The Mama San laughed also. Against farangs, or Westerners, all Asians feel naturally united. “The farang lives with one of our Cambodian girls,” she replied with contempt, for Cambodians are rated even lower than farangs and Vietnamese in the Thai zoology. “He met her here and fell in love with her, so he tried to buy her and make a lady out of her. But she refused to leave us. So he brings her to work every day and stays until she is free to go home again. She is number nineteen,” said the Mama San, with a shrug. “Her house name is Amanda. Would you like her?”

Henry could not resist taking a look. The girls who were not with clients lounged on plush benches behind a glass wall, wearing numbers round their necks and nothing else, while they chatted to each other or tended their fingernails or stared vacuously at an ill-tuned television set. As Henry watched, number 19 stood up in response to a summons, picked up her little handbag and a wrap and walked from the room. She was very young. Many girls lied about their age in order to defeat the regulations – penniless Cambodians particularly. But this girl, said Henry, had looked no more than fifteen…

…An hour later, I was presenting myself at The Sea of Happiness and buying a ticket for fifty dollars. I removed my shoes, as custom required, and moments later I was standing in a neon-lit cubicle in my stockinged feet, staring into the passive, much painted features of girl number 19.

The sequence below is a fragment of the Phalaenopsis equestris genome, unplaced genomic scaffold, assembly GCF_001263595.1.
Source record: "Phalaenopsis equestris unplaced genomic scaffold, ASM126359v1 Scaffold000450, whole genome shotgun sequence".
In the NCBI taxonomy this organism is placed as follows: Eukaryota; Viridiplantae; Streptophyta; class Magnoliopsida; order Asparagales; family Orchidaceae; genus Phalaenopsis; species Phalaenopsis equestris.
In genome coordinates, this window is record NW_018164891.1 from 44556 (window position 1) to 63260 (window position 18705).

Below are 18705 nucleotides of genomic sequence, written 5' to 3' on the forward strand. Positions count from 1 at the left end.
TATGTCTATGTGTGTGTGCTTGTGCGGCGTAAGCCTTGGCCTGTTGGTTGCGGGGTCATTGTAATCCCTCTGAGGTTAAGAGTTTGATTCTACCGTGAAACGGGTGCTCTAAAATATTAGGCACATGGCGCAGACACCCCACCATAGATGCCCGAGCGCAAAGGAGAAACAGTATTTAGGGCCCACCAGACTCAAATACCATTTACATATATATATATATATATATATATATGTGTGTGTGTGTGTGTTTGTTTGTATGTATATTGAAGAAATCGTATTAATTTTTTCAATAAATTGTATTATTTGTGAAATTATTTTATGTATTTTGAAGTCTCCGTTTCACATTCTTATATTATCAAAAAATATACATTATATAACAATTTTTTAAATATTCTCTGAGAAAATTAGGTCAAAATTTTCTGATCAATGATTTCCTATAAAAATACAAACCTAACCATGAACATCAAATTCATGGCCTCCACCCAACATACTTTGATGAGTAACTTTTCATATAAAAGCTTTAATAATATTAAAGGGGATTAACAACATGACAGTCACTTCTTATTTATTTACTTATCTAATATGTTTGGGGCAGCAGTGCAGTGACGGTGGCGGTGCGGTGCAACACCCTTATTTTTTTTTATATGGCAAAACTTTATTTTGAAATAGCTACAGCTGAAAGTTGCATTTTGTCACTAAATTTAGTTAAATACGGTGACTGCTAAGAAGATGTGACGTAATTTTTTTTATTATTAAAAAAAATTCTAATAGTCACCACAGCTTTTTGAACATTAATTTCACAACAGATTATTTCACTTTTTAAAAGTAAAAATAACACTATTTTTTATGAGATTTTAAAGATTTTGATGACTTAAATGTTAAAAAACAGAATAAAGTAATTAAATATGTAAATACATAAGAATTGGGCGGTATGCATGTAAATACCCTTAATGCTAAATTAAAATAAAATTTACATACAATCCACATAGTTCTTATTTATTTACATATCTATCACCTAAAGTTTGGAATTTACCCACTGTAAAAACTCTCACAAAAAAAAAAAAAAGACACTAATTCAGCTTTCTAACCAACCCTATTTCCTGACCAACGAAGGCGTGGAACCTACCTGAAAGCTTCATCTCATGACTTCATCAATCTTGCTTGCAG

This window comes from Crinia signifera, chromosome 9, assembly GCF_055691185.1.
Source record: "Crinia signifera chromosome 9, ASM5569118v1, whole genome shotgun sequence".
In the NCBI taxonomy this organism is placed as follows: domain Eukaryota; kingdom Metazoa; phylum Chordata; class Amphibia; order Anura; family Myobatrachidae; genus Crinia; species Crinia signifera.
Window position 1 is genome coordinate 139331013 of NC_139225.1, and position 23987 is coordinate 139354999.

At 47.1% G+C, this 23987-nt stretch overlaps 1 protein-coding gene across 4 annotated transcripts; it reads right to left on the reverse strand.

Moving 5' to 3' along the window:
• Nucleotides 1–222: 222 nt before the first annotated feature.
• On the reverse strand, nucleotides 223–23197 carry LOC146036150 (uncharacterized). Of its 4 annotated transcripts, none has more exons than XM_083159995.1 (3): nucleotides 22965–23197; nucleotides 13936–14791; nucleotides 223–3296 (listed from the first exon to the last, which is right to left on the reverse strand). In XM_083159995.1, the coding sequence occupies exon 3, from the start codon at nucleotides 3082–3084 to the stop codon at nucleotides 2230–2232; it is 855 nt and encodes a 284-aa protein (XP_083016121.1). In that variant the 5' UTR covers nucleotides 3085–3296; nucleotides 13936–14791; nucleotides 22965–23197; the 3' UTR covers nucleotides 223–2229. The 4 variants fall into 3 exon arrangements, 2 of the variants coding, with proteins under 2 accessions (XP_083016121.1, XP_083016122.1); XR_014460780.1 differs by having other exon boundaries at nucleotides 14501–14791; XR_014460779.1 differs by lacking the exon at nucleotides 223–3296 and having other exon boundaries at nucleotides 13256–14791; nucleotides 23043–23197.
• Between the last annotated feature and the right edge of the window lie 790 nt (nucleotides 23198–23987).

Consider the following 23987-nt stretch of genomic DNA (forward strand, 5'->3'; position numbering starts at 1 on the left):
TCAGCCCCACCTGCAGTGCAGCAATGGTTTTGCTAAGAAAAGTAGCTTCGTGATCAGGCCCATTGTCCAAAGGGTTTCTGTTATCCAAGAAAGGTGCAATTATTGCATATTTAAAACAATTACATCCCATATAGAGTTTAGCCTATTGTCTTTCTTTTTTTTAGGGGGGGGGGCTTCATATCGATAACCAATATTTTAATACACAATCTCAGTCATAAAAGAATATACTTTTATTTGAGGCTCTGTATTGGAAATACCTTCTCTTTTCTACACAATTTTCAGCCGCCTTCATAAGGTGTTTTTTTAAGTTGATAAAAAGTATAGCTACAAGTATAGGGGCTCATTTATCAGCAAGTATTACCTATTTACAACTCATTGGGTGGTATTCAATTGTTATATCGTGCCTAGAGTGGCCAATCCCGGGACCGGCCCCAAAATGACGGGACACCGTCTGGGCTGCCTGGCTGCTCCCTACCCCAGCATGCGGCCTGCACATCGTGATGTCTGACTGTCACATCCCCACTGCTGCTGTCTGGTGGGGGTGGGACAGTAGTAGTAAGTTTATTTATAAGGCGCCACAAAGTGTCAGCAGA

She wore a cheap silk wrap with tigers on it, but it was open from the neck down. Underneath it she was naked. A heavy Japanese style make-up covered her complexion. She smiled at me and thrust her hand swiftly towards my groin, but I replaced it at her side. She was so slight it seemed a mystery that she was equal to the work. She was longer-legged than most Asian girls and her skin was unusually pale. She threw off her wrap and, before I could stop her, sprang on to the frayed chaise longue, where she arranged herself in what she imagined to be an erotic pose, caressing herself and uttering sighs of desire. She rolled on to her side with her rump thrust out, draping her black hair across her shoulder so that her tiny breasts poked through it. When I did not advance on her, she lay on her back and opened her thighs to me and bucked her pelvis, calling me “darling” and saying “please.

“Sit up,” I said, so she sat up and again waited for me to come to her. “Put on your wrap.”

When she appeared not to understand, I helped her into it. Henry had written the message for me in Khmer. “I want to speak to Hansen,” it read. “I am in a position to obtain Thai papers for yourself and your family.” I handed it to her and watched her study it. Could she read? I had no way of telling. I held out a plain white envelope addressed to Hansen. She took it and opened it. The letter was typed and its tone was not gentle. It contained two thousand baht. — John le Carré, The Secret Pilgrim, 1990